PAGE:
We Are Getting There

Givemore Mashaya


The heart of Africa can be found in our stone sculptures.


When you buy a Moyo piece, you are not just buying stone, but your own piece of history, a piece of modern contemporary art with an African flair.

Collections: Givemore Mashaya, Shona Sculptures

We Are Getting There by Givemore Mashaya

Shona Stone Sculpture

Type of stone: Green Opal stone

Dimensions: 31 x 13 x 7 inches

In this magnificent piece he depicts a mother on a long journey, carrying her already disgruntled bundle of joy on her back. She kneels down, encourages and reassures her child that all the hunger, thirst, heat and the discomforts of the journey will be over soon, as they are almost getting there, but in truth she knows that they still have a long way to go. Even when she feels her strength failing her, her concern shifts to her daughter and she has to be a pillar of strength for both of them.


Givemore was born in 1982 in Eastern Highlands of Zimbabwe. At the age of 16, inspired by his brothers, he made his own tools and started making his own pieces. He was later trained by renowned artists,Gideon and Agnes Nyanhongo.His pieces, which reflect religion, culture, and a deeper meaning to our modern life, have been exhibited internationally.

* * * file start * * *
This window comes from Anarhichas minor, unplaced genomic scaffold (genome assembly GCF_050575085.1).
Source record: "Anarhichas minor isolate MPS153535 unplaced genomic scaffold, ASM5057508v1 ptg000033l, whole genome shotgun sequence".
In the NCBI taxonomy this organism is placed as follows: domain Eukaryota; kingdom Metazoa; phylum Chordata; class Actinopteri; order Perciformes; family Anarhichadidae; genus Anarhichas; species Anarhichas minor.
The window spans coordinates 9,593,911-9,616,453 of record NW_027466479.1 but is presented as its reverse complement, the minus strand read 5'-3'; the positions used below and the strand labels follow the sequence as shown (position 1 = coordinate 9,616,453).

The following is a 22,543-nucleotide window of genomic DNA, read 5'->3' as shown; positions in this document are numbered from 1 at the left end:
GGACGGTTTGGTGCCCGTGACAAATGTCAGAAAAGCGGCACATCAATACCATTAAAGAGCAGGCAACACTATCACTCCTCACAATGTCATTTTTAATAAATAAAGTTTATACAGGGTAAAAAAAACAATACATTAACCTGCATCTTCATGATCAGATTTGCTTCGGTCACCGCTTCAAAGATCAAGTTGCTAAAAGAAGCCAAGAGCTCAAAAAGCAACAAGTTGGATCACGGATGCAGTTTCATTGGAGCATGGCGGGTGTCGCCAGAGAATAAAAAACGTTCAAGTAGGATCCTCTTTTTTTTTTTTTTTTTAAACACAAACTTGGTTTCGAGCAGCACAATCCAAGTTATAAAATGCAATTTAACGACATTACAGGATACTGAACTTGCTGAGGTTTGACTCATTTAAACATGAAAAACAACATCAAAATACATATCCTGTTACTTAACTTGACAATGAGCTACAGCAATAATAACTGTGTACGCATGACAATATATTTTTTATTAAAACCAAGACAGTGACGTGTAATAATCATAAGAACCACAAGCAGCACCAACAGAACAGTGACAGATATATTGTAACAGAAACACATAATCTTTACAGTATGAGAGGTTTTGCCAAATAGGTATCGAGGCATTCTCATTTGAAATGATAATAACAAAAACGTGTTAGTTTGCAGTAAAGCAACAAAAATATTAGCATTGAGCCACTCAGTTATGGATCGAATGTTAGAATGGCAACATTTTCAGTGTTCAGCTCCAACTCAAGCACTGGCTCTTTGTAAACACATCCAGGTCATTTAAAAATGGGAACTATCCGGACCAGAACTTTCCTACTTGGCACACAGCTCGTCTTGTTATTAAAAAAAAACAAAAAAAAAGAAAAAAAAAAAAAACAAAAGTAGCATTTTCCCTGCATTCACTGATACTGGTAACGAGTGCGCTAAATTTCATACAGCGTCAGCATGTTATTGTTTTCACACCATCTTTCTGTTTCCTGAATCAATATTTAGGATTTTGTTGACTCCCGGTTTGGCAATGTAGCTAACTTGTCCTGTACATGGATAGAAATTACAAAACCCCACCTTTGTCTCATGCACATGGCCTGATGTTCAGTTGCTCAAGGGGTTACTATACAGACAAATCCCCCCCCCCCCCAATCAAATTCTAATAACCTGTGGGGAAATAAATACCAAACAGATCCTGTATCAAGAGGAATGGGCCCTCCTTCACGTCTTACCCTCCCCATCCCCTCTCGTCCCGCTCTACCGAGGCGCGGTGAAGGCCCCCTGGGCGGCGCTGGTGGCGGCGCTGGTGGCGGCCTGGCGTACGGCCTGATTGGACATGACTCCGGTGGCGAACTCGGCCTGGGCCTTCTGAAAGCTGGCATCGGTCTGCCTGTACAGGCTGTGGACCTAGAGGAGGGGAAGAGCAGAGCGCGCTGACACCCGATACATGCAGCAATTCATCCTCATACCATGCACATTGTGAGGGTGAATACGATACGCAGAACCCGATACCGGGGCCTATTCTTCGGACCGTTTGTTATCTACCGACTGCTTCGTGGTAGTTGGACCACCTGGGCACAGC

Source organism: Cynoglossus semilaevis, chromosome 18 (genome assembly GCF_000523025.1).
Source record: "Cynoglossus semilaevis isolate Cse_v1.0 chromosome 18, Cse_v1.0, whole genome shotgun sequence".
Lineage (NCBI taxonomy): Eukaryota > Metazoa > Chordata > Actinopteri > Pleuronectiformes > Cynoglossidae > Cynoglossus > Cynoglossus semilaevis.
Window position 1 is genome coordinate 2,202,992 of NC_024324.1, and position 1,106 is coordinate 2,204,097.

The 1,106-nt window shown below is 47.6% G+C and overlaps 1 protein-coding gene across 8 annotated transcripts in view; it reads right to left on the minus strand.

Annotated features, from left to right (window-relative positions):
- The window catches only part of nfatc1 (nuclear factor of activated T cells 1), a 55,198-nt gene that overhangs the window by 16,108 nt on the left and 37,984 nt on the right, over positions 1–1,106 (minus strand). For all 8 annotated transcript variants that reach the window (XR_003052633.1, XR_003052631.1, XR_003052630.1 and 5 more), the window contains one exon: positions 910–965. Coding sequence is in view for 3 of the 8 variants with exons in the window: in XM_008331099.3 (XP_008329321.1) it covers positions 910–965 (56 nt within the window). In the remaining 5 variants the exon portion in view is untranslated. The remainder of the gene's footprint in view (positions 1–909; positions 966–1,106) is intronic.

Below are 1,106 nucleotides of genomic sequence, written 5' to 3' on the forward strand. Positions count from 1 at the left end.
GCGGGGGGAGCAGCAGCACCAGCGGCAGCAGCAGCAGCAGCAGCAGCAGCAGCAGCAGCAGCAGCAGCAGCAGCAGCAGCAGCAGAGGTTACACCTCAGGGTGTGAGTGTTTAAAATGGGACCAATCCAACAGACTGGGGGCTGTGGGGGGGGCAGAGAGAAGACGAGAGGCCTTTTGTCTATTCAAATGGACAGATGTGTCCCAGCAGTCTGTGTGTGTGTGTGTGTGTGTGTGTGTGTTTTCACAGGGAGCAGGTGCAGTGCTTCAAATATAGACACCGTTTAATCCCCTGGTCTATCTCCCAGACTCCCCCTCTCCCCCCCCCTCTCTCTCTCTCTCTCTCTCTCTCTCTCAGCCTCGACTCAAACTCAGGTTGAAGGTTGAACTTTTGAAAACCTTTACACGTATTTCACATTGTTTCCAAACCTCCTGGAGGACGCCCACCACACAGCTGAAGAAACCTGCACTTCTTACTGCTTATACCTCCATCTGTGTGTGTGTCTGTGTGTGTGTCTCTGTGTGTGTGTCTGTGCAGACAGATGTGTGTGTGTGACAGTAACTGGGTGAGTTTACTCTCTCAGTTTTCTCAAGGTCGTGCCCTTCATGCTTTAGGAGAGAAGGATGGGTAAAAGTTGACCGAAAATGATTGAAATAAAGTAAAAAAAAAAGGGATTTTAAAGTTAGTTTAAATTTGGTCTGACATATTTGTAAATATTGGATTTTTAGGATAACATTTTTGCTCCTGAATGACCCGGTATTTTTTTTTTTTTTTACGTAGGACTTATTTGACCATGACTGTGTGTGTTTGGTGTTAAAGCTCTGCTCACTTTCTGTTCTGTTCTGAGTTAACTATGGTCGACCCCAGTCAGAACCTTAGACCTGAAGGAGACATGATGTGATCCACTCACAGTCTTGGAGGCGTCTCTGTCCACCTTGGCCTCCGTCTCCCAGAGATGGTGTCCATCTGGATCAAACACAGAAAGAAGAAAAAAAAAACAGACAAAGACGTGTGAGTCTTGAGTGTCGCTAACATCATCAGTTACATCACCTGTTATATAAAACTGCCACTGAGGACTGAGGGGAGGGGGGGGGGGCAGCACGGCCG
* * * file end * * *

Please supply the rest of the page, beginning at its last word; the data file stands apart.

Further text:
Every sculpture is made from natural stone and varies slightly due to the nature of the stone and natural grain which is part of the stone. Some stones will contain inclusions, pits, or fissures as a result of its geological formation. The natural recurring iron/seaweed strata lines in the stone give the stone its character and makes it unique.

Natural lines are colorful lines formed within the stone. These are not flaws, but rather signifies the authenticity of the product. Only skilled sculptors are able to work with the stone due its hardness. The stone can withstands harsh weather conditions and can be placed in a natural environment.


NOTE: Typically your sculpture will ship within 2-3 days after you've placed your order.

Where the Stone is Found

The typical Shona stone is an abundant material in Zimbabwe, with much of the stone coming from the counties “Great Dyke”. This geological formation which stretches along Lake Kariba on Zimbabwe's southern border with Zambia contains some 375 minerals plus fossils dating back 500 million years ago

Shona sculptures come in many shapes and sizes, as they are usually carved from pieces of stone that vary considerably. The stones most often used in Shona sculpture are sandstone, serpentine and granite.

How The Sculptures Are Created